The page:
Hearing Health in Remote Quebec: A Case Study from a Native School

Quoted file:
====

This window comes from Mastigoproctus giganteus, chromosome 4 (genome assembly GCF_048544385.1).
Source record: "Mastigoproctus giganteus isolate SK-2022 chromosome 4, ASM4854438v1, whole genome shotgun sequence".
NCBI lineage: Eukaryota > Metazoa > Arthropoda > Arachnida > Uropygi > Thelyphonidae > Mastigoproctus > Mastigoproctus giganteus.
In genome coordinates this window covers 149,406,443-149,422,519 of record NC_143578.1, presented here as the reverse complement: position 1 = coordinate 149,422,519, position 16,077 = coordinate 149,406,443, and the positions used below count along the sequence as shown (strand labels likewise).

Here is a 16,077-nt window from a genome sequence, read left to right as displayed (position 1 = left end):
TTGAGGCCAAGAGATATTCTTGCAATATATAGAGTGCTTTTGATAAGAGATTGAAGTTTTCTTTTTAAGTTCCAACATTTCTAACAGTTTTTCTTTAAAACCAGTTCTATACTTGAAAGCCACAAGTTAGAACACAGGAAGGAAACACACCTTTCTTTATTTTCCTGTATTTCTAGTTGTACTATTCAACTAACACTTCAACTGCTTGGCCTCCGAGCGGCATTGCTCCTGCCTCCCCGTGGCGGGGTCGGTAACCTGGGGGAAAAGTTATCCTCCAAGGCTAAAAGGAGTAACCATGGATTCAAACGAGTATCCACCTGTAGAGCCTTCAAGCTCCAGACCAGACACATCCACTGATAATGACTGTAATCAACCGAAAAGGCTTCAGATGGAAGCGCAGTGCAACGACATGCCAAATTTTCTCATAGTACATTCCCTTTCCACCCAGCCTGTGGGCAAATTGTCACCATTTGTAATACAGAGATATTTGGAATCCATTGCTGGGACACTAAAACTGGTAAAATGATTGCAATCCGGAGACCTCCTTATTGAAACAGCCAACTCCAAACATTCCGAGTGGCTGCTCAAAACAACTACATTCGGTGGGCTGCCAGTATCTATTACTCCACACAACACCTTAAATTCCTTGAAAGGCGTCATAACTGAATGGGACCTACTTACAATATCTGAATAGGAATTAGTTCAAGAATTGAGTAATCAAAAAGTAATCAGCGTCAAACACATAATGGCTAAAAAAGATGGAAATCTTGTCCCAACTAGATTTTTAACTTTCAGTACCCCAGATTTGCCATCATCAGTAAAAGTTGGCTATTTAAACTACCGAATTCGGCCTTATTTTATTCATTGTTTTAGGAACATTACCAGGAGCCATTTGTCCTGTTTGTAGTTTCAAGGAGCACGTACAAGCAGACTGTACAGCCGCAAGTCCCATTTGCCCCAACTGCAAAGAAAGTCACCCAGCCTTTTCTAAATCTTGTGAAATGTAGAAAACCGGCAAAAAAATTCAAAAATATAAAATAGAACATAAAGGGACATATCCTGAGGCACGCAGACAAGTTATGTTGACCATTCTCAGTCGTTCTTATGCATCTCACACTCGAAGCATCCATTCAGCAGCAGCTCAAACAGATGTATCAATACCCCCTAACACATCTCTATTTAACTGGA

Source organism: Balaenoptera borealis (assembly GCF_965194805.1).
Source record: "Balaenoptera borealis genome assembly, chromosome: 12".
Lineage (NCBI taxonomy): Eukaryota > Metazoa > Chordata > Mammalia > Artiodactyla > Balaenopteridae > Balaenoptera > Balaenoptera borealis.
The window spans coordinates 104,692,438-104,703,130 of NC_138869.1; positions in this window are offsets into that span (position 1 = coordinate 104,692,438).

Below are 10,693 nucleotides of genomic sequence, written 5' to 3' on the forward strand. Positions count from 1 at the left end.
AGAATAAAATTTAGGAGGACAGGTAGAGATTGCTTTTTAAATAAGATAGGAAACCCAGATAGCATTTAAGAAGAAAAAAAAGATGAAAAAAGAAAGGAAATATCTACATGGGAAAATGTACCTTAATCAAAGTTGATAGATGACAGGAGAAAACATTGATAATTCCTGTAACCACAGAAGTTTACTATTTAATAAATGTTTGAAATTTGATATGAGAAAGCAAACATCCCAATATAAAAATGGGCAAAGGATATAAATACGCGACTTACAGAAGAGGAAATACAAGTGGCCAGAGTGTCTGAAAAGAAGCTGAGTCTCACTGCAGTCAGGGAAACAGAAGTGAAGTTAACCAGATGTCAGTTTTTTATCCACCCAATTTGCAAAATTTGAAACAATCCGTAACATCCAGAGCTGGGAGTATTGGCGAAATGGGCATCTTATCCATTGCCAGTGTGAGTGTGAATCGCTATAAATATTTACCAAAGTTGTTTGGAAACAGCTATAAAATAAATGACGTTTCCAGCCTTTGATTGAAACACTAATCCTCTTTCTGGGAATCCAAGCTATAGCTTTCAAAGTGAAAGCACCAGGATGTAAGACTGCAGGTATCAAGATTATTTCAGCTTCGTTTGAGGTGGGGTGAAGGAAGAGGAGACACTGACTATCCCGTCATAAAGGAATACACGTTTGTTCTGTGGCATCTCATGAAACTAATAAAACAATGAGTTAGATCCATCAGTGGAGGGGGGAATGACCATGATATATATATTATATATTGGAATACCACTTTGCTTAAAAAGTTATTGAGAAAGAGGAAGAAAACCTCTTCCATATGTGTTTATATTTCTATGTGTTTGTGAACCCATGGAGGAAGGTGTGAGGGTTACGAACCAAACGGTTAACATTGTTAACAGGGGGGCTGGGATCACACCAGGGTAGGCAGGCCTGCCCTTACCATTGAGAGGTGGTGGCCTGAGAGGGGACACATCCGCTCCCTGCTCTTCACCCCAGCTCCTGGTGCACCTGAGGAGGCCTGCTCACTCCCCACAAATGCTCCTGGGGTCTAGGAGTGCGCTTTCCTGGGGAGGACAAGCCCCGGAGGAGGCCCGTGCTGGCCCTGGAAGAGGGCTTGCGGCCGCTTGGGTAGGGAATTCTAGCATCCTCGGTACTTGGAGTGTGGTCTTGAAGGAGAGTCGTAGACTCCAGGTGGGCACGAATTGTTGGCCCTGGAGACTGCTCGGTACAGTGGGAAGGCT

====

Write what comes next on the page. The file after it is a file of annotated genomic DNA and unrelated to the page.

AbstractThe role of hearing as an essential sense in children's cognitive, communicative, and learning development is highly significant. The period of early childhood, marked by critical developmental milestones, underscores the crucial impact of sound hearing on language acquisition and socio-emotional growth. The detrimental effect of untreated hearing loss on a child's learning potential necessitates early detection and prompt intervention to address auditory impairments. Globally, many regions have recognized this need and established proactive strategies like hearing awareness and hearing screening programs. In Quebec, the Programme de Dépistage Auditif Néonatal is a noteworthy initiative aimed at identifying newborn hearing impairments early. However, despite this initial screening, children remain vulnerable to subsequent auditory issues such as otitis media and earwax obstruction during their formative years. We present here a case study from a partnership with a Native community with limited access to hearing-health-related services. Over the course of our visit, we screened a total of 29 students from the local school and found that six had full earwax occlusion, seven had partial occlusion, and eight warranted a full audiological evaluation. Additionally, we provided hearing health educative presentations with a focus on preventing the effects of noise, to five classes, ranging from pre-kindergarten to grade 8. The findings from this intervention underscored the need for sustained hearing screening and education programs for school-aged children, especially for regions with limited access to such services. These strategies would ensure early detection, prevention and management of hearing issues, thereby facilitating uninterrupted learning.
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